Statement of the Problem: Due to growing concerns on complications of chemical drugs, the use of herbal extracts has been considered as denture cleaning solutions.
Purpose: The aim of this study was to evaluate the in-vitro effects of Nigella sativa on the cleansing of the formation of Candida albicans plaque on the acrylic resin pieces.
Materials and Method:In this experimental study, 30 pieces of acrylic resin were contaminated by Candida albicans suspension. Then, the acrylic pieces were randomly divided into six groups and treated with 0.2, 0.4, 20, and 200 mg/ml of Nigella sativa, 100,000 units of nystatin (positive control), and distilled water (negative control) for 8 hours. At the end of the exposure period of the drugs, the rinse solution from acrylic pieces was cultured in Sabouraud Dextrose Agar and the average of the colonies from each group was compared.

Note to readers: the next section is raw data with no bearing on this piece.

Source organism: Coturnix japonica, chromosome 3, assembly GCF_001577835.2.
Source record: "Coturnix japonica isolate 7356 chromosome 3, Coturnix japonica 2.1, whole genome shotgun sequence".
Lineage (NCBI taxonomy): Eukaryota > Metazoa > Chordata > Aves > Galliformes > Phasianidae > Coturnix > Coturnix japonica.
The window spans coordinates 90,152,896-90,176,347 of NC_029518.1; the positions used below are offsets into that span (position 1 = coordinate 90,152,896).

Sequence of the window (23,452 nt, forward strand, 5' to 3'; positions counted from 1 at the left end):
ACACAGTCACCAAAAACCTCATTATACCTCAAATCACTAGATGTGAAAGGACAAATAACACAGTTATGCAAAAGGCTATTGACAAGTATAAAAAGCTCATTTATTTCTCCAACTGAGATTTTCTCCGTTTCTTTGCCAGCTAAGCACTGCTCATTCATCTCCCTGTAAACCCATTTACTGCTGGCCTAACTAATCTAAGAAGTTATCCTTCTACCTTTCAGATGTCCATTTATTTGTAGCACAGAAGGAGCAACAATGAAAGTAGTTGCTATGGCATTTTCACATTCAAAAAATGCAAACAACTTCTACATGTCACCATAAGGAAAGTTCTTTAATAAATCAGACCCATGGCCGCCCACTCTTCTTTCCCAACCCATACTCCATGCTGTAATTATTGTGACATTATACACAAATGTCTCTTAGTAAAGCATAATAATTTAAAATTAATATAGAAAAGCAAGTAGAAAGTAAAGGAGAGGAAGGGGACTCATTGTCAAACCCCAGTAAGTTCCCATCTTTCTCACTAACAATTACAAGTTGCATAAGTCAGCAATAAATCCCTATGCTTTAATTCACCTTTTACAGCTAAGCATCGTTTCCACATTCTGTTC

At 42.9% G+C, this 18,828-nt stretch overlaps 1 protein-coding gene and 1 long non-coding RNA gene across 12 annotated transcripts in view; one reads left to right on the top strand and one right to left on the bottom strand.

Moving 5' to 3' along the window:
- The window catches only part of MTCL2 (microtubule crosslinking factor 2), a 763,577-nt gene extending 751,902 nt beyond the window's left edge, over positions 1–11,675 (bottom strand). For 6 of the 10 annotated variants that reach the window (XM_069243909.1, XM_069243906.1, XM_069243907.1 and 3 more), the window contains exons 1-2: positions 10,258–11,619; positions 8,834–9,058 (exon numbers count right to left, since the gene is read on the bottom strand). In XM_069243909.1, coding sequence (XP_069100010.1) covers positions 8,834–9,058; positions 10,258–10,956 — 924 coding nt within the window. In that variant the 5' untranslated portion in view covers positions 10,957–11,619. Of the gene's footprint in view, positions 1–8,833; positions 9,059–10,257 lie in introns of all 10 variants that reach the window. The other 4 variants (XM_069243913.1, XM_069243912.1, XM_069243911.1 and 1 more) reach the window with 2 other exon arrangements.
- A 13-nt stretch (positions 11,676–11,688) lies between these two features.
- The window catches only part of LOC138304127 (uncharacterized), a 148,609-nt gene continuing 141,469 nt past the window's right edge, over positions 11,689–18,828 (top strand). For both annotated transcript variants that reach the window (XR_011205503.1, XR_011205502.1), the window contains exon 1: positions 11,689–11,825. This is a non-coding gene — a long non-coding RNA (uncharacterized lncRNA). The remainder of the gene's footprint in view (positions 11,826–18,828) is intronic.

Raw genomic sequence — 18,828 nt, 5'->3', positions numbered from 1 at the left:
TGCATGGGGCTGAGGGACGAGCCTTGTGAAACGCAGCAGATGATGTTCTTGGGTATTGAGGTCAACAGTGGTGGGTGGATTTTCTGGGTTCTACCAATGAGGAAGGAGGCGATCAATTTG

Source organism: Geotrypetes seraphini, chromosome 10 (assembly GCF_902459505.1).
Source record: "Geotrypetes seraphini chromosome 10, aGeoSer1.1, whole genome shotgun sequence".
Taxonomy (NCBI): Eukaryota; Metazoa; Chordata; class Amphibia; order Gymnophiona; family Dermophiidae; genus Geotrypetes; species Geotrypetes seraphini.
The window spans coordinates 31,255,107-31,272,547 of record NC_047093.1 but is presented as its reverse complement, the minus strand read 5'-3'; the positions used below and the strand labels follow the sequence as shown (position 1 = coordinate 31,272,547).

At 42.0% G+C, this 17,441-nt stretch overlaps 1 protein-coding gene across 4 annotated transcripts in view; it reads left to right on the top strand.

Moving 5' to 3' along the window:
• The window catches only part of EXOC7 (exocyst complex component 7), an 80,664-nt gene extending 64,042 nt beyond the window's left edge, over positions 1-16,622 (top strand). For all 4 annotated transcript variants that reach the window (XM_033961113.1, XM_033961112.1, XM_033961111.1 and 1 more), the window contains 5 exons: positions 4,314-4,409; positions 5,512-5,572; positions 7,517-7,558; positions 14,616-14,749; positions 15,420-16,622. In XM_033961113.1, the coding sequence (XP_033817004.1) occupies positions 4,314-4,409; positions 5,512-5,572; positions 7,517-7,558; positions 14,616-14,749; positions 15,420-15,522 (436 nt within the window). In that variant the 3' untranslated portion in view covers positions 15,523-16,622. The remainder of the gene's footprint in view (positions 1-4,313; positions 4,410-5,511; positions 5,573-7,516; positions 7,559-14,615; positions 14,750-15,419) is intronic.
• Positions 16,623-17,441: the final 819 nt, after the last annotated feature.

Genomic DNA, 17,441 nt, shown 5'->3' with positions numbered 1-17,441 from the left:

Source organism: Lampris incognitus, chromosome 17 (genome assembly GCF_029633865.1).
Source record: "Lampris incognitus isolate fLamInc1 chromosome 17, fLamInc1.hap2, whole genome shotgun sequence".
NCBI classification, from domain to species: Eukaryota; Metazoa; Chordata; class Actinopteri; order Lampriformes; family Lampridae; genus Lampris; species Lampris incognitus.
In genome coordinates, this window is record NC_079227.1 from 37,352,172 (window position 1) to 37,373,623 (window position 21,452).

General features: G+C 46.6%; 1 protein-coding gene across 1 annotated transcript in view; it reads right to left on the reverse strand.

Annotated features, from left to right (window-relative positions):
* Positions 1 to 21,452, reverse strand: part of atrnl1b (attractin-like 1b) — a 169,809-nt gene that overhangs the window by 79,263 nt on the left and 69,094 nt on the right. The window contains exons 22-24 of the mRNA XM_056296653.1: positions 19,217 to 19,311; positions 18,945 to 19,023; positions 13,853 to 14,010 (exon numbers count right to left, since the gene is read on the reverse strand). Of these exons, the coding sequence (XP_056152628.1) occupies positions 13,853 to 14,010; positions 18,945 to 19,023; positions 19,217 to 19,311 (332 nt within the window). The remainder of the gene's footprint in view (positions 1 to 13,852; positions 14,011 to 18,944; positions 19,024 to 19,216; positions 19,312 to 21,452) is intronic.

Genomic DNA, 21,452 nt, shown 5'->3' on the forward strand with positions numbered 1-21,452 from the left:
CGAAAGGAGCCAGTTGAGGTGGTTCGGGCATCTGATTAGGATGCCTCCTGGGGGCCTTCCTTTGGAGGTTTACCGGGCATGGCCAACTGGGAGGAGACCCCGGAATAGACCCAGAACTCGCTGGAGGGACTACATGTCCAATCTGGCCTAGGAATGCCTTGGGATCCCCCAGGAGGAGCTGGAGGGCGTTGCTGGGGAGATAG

Results: The average number of colonies obtained at concentrations of 0.2, 0.4, 20, and 200 mg/ml of Nigella sativa were 122.6, 117.8, 73.4, and 14.4 colonies, respectively, as compared to distilled water (141.6) and nystatin (0) that had a significant difference (p< 0.001).
Conclusion: Nigella sativa extract at definite concentration is capable of clearing dental prosthesis, but compared to nystatin, it is weaker. However, due to the indirect immune-regulatory effects of Nigella sativa, it is suggested that other studies be conducted to investigate the therapeutic properties of Nigella sativa from the aspects of antimicrobial, anti-inflammatory, and oral ulcer healing in candida oral lesions.